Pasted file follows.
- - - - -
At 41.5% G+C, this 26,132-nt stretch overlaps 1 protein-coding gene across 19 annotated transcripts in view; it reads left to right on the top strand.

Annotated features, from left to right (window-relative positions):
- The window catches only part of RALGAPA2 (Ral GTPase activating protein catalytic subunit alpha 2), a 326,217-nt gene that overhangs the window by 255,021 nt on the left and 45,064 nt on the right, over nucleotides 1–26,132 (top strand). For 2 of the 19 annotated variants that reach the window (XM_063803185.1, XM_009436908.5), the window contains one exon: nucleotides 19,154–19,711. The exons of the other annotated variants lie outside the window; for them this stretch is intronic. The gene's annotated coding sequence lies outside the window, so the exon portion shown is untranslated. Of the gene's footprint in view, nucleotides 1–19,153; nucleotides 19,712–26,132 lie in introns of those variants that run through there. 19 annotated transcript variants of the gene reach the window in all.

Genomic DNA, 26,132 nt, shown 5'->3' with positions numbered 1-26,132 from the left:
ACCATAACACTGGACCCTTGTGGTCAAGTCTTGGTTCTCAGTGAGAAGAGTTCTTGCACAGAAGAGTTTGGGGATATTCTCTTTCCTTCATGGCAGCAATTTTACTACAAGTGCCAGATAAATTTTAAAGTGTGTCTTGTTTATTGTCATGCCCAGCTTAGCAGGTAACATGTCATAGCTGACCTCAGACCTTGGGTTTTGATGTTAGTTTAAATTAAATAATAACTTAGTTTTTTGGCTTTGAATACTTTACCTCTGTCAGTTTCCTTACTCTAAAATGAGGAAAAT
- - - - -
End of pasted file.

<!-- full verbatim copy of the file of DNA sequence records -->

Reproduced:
At 41.5% G+C, this 26,132-nt stretch overlaps 1 protein-coding gene across 19 annotated transcripts in view; it reads left to right on the top strand.

Annotated features, from left to right (window-relative positions):
- The window catches only part of RALGAPA2 (Ral GTPase activating protein catalytic subunit alpha 2), a 326,217-nt gene that overhangs the window by 255,021 nt on the left and 45,064 nt on the right, over nucleotides 1–26,132 (top strand). For 2 of the 19 annotated variants that reach the window (XM_063803185.1, XM_009436908.5), the window contains one exon: nucleotides 19,154–19,711. The exons of the other annotated variants lie outside the window; for them this stretch is intronic. The gene's annotated coding sequence lies outside the window, so the exon portion shown is untranslated. Of the gene's footprint in view, nucleotides 1–19,153; nucleotides 19,712–26,132 lie in introns of those variants that run through there. 19 annotated transcript variants of the gene reach the window in all.

Genomic DNA, 26,132 nt, shown 5'->3' with positions numbered 1-26,132 from the left:
ACCATAACACTGGACCCTTGTGGTCAAGTCTTGGTTCTCAGTGAGAAGAGTTCTTGCACAGAAGAGTTTGGGGATATTCTCTTTCCTTCATGGCAGCAATTTTACTACAAGTGCCAGATAAATTTTAAAGTGTGTCTTGTTTATTGTCATGCCCAGCTTAGCAGGTAACATGTCATAGCTGACCTCAGACCTTGGGTTTTGATGTTAGTTTAAATTAAATAATAACTTAGTTTTTTGGCTTTGAATACTTTACCTCTGTCAGTTTCCTTACTCTAAAATGAGGAAAAT